You know a payroll operation is doing a good job when the phones don’t ring.
Conversely, if a pay office is getting a significant amount of calls or emails following a payroll day, perhaps this is an indication as to the inefficiencies, errors or other problems in the payroll process.
However, the reality is that no matter how efficient or compliant your payroll operation is, the best payroll teams are in regular proactive communication with their customers, the employees and managers of the organisation.
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So how important is culture in a payroll team? In my view, it is extremely important.
The payroll department is often a litmus test of the morale of the organisation. So when you are looking for people in your payroll team, it’s important to consider both skills and cultural fit in the mix.
Interview questions around cultural alignment are the most frequently overlooked part of most hiring processes. The majority of interview processes focus on the immediate skills match and deliverables when, in fact, any successful long-term hire is equally dependable on the right cultural fit.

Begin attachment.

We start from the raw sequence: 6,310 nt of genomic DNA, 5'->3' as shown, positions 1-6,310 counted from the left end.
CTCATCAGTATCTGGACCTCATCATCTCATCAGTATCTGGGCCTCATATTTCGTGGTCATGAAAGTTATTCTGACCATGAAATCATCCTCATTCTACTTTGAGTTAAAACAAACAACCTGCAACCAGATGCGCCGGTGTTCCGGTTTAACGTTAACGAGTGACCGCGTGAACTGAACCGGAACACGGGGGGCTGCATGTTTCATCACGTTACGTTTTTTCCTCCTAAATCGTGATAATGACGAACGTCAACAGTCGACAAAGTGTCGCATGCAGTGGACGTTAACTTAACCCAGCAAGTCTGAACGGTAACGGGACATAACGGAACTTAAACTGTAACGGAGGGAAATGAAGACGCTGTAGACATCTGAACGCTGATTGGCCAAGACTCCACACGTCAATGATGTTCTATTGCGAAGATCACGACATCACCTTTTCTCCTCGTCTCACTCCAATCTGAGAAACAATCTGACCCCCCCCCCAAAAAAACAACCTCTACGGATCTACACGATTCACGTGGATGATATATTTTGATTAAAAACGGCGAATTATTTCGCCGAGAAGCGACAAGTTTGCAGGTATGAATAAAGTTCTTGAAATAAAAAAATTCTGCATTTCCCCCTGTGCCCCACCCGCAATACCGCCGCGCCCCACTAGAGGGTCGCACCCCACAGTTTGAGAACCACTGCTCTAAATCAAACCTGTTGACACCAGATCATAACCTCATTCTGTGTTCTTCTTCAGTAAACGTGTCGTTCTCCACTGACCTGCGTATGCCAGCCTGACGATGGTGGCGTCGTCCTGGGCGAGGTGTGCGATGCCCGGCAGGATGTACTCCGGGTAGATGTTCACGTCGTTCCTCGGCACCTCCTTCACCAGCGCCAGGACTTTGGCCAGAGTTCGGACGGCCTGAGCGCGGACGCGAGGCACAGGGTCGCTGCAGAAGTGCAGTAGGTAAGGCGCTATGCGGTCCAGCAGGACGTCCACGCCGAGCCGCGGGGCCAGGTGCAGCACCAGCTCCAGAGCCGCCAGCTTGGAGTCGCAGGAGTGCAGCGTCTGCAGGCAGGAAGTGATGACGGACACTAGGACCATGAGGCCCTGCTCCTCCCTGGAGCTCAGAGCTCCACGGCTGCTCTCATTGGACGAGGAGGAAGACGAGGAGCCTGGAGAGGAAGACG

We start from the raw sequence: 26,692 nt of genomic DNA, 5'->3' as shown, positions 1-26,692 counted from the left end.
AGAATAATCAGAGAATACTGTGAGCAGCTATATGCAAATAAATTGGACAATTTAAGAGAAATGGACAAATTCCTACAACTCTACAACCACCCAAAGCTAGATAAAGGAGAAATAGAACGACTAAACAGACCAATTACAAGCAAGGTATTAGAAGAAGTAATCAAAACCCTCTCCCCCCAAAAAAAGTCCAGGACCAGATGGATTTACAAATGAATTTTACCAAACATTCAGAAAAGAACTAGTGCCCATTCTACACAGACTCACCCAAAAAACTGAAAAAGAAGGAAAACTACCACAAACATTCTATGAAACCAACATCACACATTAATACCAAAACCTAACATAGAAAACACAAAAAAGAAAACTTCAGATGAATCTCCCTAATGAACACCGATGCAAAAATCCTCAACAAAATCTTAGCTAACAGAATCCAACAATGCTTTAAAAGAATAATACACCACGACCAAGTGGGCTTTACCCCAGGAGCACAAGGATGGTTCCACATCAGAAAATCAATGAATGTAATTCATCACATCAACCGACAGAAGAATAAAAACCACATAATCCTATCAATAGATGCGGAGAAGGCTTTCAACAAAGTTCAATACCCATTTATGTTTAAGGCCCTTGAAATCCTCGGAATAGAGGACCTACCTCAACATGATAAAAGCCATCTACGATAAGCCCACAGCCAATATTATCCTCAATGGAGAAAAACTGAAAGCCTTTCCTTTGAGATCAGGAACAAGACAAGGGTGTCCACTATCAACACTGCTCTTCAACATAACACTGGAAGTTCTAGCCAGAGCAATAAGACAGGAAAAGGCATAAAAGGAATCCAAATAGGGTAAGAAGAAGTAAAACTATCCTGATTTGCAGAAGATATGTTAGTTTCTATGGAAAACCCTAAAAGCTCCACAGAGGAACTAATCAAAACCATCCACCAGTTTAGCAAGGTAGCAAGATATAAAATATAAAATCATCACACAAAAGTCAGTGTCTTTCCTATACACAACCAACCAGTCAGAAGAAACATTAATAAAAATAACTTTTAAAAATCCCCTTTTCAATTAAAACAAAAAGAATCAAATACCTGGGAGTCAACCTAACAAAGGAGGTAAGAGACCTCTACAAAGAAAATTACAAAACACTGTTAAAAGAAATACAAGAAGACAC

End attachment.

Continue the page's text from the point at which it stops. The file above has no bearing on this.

The other thing to consider carefully is that people tend not to reveal their ‘true personality’ in a formal interview situation, so that in itself can produce an obstacle when deciding if someone is the right fit for your organisation.
In addressing interview questions, we suggest to our clients they look very carefully at both their company values and the value proposition of working there. To ensure a good fit, make sure you ask the candidate for examples or their opinions that might relate to those values. Perhaps ask about a previous company culture that they really enjoyed working in. Ensure that you drill into detailed questions around what made that business such an enjoyable one to work for.
In terms of creating the best interview environment, my advice is to break down everything that is perceived to be the ‘traditional interview’ if you can. Try and meet the person at their local café or somewhere (they suggest) that is not perceived as a traditional work environment. They are much more likely to get a true sense of someone’s personality where they are in their own environment.
No matter how you conduct your recruitment campaign for your next payroll professional, just ensure that cultural fit isn’t overlooked. Payroll customers, after all, are the biggest asset in your organisation. We need to ensure we provide great service to them so they can spend their time focusing on doing the best job they can in a great environment too.
Tracy Angwin is the founder and managing director of the Australian Payroll Association.